- Does dark scaling work to overcome problems of matching master darks to lights?  This is a bit of an unknown.  Based on Stark it certainly seems clear that you cannot match a short (less than 2 min) dark to a longer exposure light, or vice versa as there is a hockey stick curve with the change of direction around 100-120 seconds.  My thought was that darks and lights with exposures greater than this might scale because the dark current on Stark's graphs does appear to be linear after 2 minutes, so it may be a case that having apples and apples allows the scaling to work.  Conversely my own tests suggest that there is still something non-linear going on at 10 minutes so maybe not.

Empirically, I am pretty sure my current master darks used with scaling more of a benefit than a hindrance.  Examining several images calibrated with and without master darks it is clear that there is a pattern on the scale of 4 - 6 pixels that the dark is successfully removing (and it is obvious that the pattern is not part of the signal from the target).  It may be that I am just getting lucky, but I'd like to prove it one way or the other if poss.
Title: Re: Yes another: "** Warning: No correlation between the master dark and target...
Post by: Phil Leigh on 2014 March 01 03:35:42
The EXIF temperature is not the actual temperature of the sensor - that's not its purpose. The actual sensor temp can be 7-8c higher  (non cooled camera) or 7-8c colder (correctly cooled camera). Also in a non-cooled camera the sensor temp will rise during a long exposure.

Having said that, I've had success in the past using darks that are matched by EXIF temp within 3-4c and are the same duration as the lights... just need to keep away from that "optimise" button :-)

Dark scaling seems to work well with CCD images (I've processed lots for other people). The other main benefit of dark scaling is that you do not need flat darks - but with a DSLR and a good light source you can shoot an excellent flat in less than one second so the dark current is negligible anyway.

Do you use dithering? - most folks think dithering is only good for hot/cold pixel removal but I find that dithering a DSLR removes larger scale pattern noise too.

To be honest my expertise (hah!) is with cooled "DSLR's" (CentralDS, JTW etc) and the reason why I went down that road was that after using 5 different DSLR's (all good, recent models) I could not get a convincingly low noise calibration result... whereas with the cooled cameras the whole problem goes away.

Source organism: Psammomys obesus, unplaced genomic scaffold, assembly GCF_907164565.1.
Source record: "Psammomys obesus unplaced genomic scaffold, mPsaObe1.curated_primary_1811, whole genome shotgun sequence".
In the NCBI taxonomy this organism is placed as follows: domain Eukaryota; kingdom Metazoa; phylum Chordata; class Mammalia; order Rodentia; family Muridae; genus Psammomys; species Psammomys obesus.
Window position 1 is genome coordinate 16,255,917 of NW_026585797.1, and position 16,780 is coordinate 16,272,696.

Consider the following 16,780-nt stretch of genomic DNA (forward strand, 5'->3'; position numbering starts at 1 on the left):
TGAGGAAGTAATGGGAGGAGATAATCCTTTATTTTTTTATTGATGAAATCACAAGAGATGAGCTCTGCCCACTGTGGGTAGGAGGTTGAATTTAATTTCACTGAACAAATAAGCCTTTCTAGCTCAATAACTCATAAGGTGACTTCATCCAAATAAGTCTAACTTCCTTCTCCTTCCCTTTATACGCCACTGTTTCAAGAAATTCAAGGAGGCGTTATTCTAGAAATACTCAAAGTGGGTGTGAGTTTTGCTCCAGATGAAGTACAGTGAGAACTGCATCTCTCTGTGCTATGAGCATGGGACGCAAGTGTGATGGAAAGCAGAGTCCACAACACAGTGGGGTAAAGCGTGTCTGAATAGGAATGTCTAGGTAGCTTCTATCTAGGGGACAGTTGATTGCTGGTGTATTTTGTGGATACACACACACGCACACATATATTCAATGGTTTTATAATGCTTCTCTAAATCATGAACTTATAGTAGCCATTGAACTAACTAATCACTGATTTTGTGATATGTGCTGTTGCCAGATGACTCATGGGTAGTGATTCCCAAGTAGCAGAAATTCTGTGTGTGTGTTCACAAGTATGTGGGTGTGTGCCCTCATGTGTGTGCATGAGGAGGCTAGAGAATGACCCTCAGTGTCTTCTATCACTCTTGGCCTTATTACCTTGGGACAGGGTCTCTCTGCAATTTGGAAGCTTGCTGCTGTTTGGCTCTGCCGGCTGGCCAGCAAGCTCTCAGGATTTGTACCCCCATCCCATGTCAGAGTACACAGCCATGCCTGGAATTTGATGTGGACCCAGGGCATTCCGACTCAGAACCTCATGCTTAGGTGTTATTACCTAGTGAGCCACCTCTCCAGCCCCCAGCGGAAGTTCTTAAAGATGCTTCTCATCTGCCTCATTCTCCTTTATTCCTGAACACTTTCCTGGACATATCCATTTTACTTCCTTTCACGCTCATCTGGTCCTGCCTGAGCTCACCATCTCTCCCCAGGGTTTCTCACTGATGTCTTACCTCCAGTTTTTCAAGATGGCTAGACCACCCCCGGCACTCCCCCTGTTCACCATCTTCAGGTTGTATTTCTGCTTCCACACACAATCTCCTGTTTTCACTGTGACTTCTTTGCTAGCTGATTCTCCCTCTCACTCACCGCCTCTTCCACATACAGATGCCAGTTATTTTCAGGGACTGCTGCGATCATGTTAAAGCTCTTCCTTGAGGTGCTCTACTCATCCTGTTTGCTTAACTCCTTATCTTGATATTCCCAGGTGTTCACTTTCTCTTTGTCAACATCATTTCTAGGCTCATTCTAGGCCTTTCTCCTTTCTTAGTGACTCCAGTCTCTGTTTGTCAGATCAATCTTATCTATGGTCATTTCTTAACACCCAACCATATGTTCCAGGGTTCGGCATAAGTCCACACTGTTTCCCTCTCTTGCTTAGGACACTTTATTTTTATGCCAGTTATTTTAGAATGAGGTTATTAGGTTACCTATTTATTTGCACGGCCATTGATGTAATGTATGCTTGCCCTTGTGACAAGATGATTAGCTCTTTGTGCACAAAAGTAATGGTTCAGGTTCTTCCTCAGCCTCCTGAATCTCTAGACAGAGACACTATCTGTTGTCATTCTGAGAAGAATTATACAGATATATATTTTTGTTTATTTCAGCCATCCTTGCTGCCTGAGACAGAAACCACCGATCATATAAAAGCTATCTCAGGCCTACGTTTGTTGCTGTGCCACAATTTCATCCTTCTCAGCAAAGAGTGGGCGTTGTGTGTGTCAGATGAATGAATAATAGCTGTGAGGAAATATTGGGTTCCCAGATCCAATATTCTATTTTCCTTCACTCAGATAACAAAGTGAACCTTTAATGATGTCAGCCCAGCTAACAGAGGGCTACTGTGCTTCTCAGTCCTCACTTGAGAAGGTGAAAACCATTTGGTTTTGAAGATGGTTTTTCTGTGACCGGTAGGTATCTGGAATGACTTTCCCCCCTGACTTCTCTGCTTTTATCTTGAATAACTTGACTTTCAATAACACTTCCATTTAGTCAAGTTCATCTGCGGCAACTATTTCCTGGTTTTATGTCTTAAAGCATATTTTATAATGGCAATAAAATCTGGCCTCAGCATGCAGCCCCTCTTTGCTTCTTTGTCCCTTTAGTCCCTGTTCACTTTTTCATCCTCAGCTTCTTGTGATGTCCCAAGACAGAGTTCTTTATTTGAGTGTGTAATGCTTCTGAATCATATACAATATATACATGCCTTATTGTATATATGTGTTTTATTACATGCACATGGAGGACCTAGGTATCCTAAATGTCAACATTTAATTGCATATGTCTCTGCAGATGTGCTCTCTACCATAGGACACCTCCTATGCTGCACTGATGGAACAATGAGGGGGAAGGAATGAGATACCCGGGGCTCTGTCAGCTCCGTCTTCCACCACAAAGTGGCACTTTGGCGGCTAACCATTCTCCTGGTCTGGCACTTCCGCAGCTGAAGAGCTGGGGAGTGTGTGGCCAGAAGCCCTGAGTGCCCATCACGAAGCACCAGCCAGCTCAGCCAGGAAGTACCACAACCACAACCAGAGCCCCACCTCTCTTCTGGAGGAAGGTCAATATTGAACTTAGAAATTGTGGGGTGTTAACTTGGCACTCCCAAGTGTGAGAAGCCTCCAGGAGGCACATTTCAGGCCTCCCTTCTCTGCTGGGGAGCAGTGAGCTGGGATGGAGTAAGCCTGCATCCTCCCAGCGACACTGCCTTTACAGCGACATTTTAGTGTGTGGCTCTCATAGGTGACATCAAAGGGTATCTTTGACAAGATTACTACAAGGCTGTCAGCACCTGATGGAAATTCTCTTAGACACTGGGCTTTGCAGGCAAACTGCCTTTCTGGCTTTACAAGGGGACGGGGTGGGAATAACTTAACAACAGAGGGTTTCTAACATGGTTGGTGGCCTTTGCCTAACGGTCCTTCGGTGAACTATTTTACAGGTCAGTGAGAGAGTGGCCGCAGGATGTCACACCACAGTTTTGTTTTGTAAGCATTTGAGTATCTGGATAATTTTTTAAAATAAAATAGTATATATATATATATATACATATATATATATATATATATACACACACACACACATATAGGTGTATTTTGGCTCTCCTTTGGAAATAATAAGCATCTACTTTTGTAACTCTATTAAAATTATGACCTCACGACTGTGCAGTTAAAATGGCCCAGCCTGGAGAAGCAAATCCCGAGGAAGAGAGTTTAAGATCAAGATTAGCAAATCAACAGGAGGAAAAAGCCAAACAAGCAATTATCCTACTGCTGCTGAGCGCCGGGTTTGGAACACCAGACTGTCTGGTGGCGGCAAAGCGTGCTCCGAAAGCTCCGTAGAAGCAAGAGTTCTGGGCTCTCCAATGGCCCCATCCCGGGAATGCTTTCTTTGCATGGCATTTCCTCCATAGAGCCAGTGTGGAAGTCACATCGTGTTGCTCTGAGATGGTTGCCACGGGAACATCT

I think someone who uses stock DSLR's would probably be able to help better with this. I would investigate dithering if you don't already do it. Interestingly, my dither scale correlates to 7-8 pixels which seems to be in the same ballpark as your noise...
Title: Re: Yes another: "** Warning: No correlation between the master dark and target...
Post by: Juan Conejero on 2014 March 01 12:52:16
The "No correlation ..." message means exactly what it says: that there is no correlation between the image being calibrated and the master dark frame. More explicitly, this means that the master dark frame cannot be applied because the result would be more noisy than the original.

Our dark frame optimization routine does not need, and does not use, any information about any acquisition condition, including temperatures and exposure times. It is a purely numerical solution. It will always converge to the best solution in the sense of minimizing noise in the calibrated image, even if such best solution consists of not applying the dark frame at all, as happens when you see the "No correlation..." message.

Another common misunderstanding about our dark frame optimization routine is to think that it assumes or requires a linear relationship between dark current and exposure time, or between dark current and temperature. This is not the case. Our routine does not assume anything at all about the shape of the noise minimization function (that's why it doesn't depend on any physical property). The only requirement is that the minimized function have a global minimum, which our routine will find.
Title: Re: Yes another: "** Warning: No correlation between the master dark and target...
Post by: MikeOates on 2014 March 01 15:37:56
Juan,

Thank you so much for the definitive answer to this question which has appeared here many times causing so much confusion. That explains why, even with a number of subs all with the same acquisition details the odd one will give this message.

Harry also said "Look at your darks and Bias carefully please", well I am and I will post back with my findings, which will be very enlightening!

Regards,

Mike
Title: Re: Yes another: "** Warning: No correlation between the master dark and target...
Post by: bitli on 2014 March 02 07:08:00
The kind of error which can happen with bias/dark are:
-- bitli